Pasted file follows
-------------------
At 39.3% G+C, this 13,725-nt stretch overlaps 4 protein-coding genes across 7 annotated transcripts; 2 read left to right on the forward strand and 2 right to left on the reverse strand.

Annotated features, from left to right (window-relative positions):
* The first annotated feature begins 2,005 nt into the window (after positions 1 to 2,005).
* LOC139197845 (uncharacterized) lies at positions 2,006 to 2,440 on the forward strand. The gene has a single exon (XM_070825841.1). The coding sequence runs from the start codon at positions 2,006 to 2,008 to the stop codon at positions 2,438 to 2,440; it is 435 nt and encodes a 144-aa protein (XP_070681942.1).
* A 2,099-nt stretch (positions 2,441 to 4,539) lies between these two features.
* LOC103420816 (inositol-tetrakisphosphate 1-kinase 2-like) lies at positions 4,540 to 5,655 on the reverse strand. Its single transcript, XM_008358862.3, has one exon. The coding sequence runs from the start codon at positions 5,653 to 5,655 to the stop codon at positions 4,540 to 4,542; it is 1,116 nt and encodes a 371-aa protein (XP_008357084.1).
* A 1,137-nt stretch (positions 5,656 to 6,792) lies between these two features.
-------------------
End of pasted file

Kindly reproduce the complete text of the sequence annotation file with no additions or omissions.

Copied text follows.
At 39.3% G+C, this 13,725-nt stretch overlaps 4 protein-coding genes across 7 annotated transcripts; 2 read left to right on the forward strand and 2 right to left on the reverse strand.

Annotated features, from left to right (window-relative positions):
* The first annotated feature begins 2,005 nt into the window (after positions 1 to 2,005).
* LOC139197845 (uncharacterized) lies at positions 2,006 to 2,440 on the forward strand. The gene has a single exon (XM_070825841.1). The coding sequence runs from the start codon at positions 2,006 to 2,008 to the stop codon at positions 2,438 to 2,440; it is 435 nt and encodes a 144-aa protein (XP_070681942.1).
* A 2,099-nt stretch (positions 2,441 to 4,539) lies between these two features.
* LOC103420816 (inositol-tetrakisphosphate 1-kinase 2-like) lies at positions 4,540 to 5,655 on the reverse strand. Its single transcript, XM_008358862.3, has one exon. The coding sequence runs from the start codon at positions 5,653 to 5,655 to the stop codon at positions 4,540 to 4,542; it is 1,116 nt and encodes a 371-aa protein (XP_008357084.1).
* A 1,137-nt stretch (positions 5,656 to 6,792) lies between these two features.